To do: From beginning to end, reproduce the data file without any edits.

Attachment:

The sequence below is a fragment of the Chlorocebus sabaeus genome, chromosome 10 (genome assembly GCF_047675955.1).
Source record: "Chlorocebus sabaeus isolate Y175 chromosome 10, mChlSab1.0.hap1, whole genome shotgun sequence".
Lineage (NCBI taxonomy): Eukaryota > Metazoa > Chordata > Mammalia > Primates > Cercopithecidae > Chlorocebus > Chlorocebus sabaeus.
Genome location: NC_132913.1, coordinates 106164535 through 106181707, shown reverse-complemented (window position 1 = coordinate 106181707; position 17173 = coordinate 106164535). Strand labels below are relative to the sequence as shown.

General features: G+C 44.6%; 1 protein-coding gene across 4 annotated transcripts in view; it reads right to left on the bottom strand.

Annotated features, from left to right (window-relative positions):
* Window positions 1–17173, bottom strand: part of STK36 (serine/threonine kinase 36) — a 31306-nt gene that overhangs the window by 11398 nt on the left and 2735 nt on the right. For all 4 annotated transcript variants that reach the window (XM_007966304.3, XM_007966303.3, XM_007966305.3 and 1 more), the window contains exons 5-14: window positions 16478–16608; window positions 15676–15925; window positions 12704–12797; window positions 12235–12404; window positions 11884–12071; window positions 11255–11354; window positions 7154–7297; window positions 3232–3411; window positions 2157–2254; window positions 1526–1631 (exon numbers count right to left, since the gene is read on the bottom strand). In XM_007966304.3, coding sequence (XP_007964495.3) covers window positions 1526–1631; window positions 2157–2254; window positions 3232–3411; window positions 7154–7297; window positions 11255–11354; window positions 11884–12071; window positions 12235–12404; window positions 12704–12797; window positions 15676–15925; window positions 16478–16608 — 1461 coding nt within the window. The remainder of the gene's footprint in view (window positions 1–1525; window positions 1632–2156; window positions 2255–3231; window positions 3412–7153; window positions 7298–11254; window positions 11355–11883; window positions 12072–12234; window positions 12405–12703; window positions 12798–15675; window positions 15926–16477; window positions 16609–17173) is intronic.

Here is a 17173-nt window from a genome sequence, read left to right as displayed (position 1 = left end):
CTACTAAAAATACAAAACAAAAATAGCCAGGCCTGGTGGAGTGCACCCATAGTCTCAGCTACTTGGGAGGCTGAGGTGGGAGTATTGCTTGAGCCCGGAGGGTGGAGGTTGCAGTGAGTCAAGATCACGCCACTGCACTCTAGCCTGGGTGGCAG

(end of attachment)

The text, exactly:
The sequence below is a fragment of the Chlorocebus sabaeus genome, chromosome 10 (genome assembly GCF_047675955.1).
Source record: "Chlorocebus sabaeus isolate Y175 chromosome 10, mChlSab1.0.hap1, whole genome shotgun sequence".
Lineage (NCBI taxonomy): Eukaryota > Metazoa > Chordata > Mammalia > Primates > Cercopithecidae > Chlorocebus > Chlorocebus sabaeus.
Genome location: NC_132913.1, coordinates 106164535 through 106181707, shown reverse-complemented (window position 1 = coordinate 106181707; position 17173 = coordinate 106164535). Strand labels below are relative to the sequence as shown.

General features: G+C 44.6%; 1 protein-coding gene across 4 annotated transcripts in view; it reads right to left on the bottom strand.

Annotated features, from left to right (window-relative positions):
* Window positions 1–17173, bottom strand: part of STK36 (serine/threonine kinase 36) — a 31306-nt gene that overhangs the window by 11398 nt on the left and 2735 nt on the right. For all 4 annotated transcript variants that reach the window (XM_007966304.3, XM_007966303.3, XM_007966305.3 and 1 more), the window contains exons 5-14: window positions 16478–16608; window positions 15676–15925; window positions 12704–12797; window positions 12235–12404; window positions 11884–12071; window positions 11255–11354; window positions 7154–7297; window positions 3232–3411; window positions 2157–2254; window positions 1526–1631 (exon numbers count right to left, since the gene is read on the bottom strand). In XM_007966304.3, coding sequence (XP_007964495.3) covers window positions 1526–1631; window positions 2157–2254; window positions 3232–3411; window positions 7154–7297; window positions 11255–11354; window positions 11884–12071; window positions 12235–12404; window positions 12704–12797; window positions 15676–15925; window positions 16478–16608 — 1461 coding nt within the window. The remainder of the gene's footprint in view (window positions 1–1525; window positions 1632–2156; window positions 2255–3231; window positions 3412–7153; window positions 7298–11254; window positions 11355–11883; window positions 12072–12234; window positions 12405–12703; window positions 12798–15675; window positions 15926–16477; window positions 16609–17173) is intronic.

Here is a 17173-nt window from a genome sequence, read left to right as displayed (position 1 = left end):
CTACTAAAAATACAAAACAAAAATAGCCAGGCCTGGTGGAGTGCACCCATAGTCTCAGCTACTTGGGAGGCTGAGGTGGGAGTATTGCTTGAGCCCGGAGGGTGGAGGTTGCAGTGAGTCAAGATCACGCCACTGCACTCTAGCCTGGGTGGCAG